From Iceland — Immigrants Paid Less, Have Fewer Options Than Locally-Born Icelanders, Study Finds

Immigrants Paid Less, Have Fewer Options Than Locally-Born Icelanders, Study Finds

Published August 25, 2022

Photo by
Jabbi/Wikimedia Commons

Immigrants have lower wages than locally-born Icelanders, but they are no more dissatisfied with them, reports Fréttablaðið.

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A new report published today found women of foreign origin had a lower income than foreign men, but the difference in wages between the sexes was smaller than among natives.

Work experience had a significant positive effect on immigrants’ income, and immigrants who worked as experts or technicians had higher incomes than others. On the other hand, tradesmen, workers in the fishing industry, and those who worked in services had significantly lower incomes than other immigrants.

Six working factors

The report considers six factors: satisfaction with salary, job security, choice of job, opportunities for self-employment, stated salary, and happiness. According to the report’s findings, immigrants were only on par with natives in one respect, satisfaction with wages. In other respects, they fared worse, especially in terms of job security.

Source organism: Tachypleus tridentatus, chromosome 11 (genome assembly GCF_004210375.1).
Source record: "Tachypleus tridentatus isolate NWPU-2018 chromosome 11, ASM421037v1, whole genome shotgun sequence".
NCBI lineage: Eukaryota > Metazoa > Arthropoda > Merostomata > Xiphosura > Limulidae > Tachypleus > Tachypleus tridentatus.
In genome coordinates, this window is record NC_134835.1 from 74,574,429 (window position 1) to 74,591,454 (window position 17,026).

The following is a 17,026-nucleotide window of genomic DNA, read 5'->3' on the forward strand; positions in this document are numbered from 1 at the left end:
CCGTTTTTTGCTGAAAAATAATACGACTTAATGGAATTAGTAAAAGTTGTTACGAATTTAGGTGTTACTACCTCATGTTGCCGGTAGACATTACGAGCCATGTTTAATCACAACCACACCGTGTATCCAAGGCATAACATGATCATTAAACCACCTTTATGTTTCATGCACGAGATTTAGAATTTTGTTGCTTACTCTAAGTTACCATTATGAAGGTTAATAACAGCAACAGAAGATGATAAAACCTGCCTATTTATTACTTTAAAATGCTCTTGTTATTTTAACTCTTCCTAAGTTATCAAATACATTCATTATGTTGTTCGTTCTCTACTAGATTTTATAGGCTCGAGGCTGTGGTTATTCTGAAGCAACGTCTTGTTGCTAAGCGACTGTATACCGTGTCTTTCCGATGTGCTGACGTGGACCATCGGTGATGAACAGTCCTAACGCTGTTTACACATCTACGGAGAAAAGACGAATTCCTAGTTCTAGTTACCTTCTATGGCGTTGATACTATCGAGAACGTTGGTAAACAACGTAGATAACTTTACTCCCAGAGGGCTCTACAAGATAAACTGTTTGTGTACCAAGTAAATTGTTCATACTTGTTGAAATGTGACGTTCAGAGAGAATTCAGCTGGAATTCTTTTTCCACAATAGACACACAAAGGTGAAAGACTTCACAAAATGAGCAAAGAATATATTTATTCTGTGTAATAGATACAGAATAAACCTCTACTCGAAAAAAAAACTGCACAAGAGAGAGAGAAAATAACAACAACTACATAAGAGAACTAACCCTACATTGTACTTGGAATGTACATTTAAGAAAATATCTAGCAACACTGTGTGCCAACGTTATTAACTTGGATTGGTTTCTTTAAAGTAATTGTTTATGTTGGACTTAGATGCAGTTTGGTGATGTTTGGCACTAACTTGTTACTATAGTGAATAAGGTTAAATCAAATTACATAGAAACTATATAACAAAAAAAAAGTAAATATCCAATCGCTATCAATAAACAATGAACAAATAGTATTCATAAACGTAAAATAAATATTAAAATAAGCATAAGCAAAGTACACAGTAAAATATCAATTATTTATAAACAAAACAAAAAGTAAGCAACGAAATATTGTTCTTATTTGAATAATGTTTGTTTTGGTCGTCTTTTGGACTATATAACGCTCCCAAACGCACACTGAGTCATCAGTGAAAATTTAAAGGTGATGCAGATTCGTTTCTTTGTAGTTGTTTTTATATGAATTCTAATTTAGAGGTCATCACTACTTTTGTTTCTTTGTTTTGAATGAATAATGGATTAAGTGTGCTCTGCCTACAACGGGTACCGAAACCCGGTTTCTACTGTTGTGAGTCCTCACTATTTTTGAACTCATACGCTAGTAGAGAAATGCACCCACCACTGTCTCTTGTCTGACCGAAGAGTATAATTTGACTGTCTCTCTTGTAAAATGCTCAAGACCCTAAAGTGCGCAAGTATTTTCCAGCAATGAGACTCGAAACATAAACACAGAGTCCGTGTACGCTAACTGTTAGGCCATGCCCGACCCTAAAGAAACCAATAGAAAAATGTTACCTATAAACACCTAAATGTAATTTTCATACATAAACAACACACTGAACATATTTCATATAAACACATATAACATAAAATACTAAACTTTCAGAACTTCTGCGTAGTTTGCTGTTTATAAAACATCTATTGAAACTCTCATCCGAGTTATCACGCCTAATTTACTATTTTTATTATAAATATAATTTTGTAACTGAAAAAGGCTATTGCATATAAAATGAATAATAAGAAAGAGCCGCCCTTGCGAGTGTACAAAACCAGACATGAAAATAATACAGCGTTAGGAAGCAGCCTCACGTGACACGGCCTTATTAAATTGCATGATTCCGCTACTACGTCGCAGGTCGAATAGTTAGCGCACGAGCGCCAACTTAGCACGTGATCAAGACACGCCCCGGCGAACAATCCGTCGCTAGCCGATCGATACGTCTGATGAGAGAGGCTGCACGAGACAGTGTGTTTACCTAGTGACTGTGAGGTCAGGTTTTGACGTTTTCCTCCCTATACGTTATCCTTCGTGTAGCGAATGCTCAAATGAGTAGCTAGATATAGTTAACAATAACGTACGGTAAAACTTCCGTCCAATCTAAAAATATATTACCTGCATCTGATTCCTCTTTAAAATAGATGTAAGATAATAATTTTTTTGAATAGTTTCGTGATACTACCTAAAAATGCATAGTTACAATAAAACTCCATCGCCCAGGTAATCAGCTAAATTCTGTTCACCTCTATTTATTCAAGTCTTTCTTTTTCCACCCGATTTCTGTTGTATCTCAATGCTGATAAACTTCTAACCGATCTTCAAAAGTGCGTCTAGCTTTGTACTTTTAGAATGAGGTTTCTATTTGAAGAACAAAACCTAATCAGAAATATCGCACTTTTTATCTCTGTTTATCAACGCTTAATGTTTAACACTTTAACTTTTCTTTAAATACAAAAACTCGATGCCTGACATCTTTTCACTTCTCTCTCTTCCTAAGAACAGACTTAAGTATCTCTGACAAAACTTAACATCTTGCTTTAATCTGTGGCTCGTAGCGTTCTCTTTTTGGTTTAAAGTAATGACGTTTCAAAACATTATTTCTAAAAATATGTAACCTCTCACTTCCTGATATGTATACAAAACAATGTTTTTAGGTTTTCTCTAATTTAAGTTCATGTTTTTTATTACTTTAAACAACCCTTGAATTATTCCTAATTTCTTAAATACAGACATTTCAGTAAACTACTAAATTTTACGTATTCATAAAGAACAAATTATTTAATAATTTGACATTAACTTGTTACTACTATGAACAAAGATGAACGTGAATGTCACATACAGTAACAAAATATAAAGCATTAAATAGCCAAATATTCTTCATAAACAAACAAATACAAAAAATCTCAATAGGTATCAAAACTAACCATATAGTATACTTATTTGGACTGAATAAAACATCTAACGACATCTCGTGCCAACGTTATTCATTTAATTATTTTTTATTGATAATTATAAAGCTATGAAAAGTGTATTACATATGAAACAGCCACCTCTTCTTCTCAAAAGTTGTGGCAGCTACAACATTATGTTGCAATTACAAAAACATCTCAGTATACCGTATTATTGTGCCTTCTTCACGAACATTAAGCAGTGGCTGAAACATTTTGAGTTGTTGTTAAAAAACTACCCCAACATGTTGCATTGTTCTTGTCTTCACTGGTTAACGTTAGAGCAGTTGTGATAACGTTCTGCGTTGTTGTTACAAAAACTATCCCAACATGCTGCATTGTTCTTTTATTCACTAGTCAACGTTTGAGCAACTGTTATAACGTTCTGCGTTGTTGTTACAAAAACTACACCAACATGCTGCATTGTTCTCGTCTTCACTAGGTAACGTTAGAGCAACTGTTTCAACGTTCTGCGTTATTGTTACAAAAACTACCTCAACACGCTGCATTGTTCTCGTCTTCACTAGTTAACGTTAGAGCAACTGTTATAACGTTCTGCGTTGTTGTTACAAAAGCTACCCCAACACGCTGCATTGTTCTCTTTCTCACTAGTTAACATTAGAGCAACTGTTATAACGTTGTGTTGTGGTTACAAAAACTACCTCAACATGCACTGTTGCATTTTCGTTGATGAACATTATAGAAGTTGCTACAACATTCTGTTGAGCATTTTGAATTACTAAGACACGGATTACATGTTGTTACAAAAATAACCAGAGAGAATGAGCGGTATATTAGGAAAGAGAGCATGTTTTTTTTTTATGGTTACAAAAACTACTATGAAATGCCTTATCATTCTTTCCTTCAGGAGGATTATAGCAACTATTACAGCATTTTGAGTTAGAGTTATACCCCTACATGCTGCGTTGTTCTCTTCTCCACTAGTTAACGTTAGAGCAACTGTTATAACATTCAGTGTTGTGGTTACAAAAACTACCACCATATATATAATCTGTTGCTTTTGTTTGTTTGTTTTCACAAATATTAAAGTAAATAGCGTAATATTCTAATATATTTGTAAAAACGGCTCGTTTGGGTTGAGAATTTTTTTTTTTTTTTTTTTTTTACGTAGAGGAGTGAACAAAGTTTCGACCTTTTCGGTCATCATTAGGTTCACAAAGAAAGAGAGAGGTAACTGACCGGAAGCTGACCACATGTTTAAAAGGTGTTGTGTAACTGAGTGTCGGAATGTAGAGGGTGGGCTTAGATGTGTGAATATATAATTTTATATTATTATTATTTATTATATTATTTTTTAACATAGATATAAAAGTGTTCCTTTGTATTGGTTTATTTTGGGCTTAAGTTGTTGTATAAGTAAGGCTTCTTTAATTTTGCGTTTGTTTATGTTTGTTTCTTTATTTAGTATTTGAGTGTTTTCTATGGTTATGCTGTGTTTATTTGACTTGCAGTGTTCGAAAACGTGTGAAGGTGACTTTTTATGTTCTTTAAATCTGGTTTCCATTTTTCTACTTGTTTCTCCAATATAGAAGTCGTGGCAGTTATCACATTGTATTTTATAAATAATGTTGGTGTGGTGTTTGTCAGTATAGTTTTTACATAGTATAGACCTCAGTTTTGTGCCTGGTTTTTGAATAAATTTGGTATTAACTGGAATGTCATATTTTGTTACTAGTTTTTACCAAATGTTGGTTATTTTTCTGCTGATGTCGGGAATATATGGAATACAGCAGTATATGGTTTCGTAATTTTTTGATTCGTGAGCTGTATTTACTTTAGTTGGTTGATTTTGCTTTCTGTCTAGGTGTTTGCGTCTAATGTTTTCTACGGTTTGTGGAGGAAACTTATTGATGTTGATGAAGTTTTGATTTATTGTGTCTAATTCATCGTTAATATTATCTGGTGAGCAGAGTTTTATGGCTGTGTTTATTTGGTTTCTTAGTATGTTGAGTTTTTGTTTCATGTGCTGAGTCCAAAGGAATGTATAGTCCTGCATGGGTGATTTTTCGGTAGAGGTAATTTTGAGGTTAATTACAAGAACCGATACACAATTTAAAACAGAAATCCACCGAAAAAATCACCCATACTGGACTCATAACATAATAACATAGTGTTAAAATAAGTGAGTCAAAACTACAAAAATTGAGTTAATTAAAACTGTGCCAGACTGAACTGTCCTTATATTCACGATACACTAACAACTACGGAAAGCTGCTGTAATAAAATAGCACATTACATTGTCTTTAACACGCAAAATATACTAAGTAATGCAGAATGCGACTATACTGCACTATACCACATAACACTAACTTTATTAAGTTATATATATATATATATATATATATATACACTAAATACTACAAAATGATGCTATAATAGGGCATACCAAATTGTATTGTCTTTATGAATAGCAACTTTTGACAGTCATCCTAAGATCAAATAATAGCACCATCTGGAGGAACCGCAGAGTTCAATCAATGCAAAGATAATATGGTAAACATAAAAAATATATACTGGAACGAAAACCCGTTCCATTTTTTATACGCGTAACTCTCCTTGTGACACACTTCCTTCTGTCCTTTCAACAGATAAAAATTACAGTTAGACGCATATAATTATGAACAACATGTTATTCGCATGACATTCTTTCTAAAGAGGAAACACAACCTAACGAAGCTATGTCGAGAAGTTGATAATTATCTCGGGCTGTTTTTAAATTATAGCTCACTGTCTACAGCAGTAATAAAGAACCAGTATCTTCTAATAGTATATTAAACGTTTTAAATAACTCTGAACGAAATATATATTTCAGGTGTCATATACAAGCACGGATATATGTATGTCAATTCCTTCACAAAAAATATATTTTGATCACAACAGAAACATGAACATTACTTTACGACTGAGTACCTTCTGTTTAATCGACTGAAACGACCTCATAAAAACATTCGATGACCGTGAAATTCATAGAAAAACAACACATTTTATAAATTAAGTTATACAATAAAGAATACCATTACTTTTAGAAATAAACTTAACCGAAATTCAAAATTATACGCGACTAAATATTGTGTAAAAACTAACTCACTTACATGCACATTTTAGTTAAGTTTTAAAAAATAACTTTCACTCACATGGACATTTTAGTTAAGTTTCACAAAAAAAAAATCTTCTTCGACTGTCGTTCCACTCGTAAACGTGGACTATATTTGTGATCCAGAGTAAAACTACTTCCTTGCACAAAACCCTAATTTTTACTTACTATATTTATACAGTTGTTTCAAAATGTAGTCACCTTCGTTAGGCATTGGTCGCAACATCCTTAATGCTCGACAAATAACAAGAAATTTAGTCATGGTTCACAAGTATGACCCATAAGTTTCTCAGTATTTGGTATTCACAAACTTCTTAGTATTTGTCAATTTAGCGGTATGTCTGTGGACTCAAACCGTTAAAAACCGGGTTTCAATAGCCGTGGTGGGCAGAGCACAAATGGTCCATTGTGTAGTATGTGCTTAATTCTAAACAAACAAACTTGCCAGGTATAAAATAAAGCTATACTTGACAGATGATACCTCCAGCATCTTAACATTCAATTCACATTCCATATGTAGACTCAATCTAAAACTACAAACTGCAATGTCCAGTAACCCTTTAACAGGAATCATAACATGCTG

Between the years 2016-2017 and 2020, immigrants’ situation has become worse in the labour market, mostly in terms of job security. Various other living conditions also worsened, mainly regarding subsistence and various services. However, some things had improved, especially regarding rental apartments, the road network, and internet connections.

Population changes

According to Statistics Iceland’s population figures, immigrants make up 15% of the population as of January 2021, compared to only 1.9% in January 1996.

In 2018, most immigrants worked in the characteristic sectors of the tourism industry (27%), followed by manufacturing (18%), and jobs in the public sector (13%). By 2020, that ratio changed to most in production (20%) and the tourism industry (20%), then public services (18%).

The report also states that the possibilities for immigrants to start their own business in 2020 were poorer than for natives.

Single parents of foreign origin seemed to be in a particularly vulnerable position on the labour market. Immigrants living in more populous communities usually fared better on the labour market in 2020 than immigrants in less populous communities.

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